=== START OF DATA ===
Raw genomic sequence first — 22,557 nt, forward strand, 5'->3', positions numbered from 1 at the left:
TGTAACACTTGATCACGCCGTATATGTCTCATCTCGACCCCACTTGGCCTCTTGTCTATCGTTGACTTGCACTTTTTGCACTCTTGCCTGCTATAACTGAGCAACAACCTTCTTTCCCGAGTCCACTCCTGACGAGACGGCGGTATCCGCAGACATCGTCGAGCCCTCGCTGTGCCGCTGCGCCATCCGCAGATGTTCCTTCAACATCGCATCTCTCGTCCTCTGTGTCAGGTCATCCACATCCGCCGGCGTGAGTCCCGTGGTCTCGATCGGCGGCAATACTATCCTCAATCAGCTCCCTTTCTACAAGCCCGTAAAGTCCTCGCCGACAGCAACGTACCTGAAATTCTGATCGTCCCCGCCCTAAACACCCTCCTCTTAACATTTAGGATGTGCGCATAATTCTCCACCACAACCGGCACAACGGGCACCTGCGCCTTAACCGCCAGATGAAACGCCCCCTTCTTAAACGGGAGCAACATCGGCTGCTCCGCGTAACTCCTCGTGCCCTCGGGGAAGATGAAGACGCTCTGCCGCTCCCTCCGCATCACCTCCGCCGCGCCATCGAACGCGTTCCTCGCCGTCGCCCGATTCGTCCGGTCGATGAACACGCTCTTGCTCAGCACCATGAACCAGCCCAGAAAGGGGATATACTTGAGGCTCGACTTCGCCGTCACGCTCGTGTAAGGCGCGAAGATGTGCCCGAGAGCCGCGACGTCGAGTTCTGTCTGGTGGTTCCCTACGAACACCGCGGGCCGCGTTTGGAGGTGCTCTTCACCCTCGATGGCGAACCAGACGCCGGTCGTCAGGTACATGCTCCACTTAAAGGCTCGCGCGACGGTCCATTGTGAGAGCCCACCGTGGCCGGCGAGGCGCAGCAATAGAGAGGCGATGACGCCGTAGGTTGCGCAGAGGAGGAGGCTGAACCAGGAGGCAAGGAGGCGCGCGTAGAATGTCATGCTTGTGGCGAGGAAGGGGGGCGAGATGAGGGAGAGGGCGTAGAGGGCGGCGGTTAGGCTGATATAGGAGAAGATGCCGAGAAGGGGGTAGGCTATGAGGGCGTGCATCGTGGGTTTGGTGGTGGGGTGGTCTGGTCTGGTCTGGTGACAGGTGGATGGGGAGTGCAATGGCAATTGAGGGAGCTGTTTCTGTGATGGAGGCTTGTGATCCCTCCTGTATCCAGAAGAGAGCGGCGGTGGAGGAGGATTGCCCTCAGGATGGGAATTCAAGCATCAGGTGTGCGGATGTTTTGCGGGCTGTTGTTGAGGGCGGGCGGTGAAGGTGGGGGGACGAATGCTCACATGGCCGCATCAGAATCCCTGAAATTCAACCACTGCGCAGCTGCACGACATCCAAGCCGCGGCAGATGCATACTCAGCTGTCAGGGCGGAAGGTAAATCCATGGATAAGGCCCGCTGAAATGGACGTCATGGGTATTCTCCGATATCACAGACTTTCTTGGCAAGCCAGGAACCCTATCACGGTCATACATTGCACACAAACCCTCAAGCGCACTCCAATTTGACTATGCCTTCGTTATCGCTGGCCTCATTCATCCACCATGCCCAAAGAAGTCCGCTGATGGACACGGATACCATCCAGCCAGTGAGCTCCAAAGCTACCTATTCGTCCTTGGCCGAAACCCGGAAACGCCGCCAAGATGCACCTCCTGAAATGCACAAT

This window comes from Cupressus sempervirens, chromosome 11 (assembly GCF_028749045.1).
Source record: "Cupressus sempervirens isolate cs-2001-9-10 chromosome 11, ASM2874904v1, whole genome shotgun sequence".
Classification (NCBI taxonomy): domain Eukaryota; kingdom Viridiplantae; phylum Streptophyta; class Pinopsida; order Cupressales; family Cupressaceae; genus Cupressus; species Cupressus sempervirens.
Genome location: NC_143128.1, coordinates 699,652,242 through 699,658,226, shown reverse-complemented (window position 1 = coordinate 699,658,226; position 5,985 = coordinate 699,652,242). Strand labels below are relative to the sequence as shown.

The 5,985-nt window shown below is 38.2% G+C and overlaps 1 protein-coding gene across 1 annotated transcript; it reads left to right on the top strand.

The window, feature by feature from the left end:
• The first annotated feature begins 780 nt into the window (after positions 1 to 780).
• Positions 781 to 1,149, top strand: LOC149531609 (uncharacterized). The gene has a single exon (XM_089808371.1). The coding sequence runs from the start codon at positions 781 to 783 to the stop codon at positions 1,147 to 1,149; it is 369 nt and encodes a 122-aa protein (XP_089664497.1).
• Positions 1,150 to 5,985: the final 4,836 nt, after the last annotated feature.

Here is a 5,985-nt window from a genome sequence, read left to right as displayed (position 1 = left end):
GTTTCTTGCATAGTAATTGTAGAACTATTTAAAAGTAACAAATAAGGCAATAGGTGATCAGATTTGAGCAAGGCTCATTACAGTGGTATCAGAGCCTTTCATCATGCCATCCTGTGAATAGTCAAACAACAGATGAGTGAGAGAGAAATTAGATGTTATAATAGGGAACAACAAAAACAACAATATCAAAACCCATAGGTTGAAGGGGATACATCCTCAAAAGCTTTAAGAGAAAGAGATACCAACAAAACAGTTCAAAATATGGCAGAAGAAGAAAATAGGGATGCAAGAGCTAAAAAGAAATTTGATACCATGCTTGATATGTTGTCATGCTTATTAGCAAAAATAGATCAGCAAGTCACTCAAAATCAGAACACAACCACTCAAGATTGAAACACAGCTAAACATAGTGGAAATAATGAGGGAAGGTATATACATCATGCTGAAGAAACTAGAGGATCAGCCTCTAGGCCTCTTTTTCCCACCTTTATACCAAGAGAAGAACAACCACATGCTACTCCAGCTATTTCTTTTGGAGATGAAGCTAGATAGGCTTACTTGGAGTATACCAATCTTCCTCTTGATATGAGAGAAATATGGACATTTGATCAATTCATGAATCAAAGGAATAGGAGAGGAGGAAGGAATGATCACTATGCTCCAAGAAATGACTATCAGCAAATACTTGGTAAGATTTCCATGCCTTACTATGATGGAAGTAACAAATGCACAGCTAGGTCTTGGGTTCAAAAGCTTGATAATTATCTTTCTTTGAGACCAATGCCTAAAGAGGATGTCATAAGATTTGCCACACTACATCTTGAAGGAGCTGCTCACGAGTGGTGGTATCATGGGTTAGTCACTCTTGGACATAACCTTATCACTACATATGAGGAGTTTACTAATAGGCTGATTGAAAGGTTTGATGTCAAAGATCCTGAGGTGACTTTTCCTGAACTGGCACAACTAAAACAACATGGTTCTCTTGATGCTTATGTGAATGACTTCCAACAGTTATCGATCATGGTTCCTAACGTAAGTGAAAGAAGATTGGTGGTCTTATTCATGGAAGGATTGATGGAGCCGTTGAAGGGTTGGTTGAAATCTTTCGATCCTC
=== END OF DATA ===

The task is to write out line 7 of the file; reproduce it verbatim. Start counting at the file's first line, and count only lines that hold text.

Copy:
The 5,985-nt window shown below is 38.2% G+C and overlaps 1 protein-coding gene across 1 annotated transcript; it reads left to right on the top strand.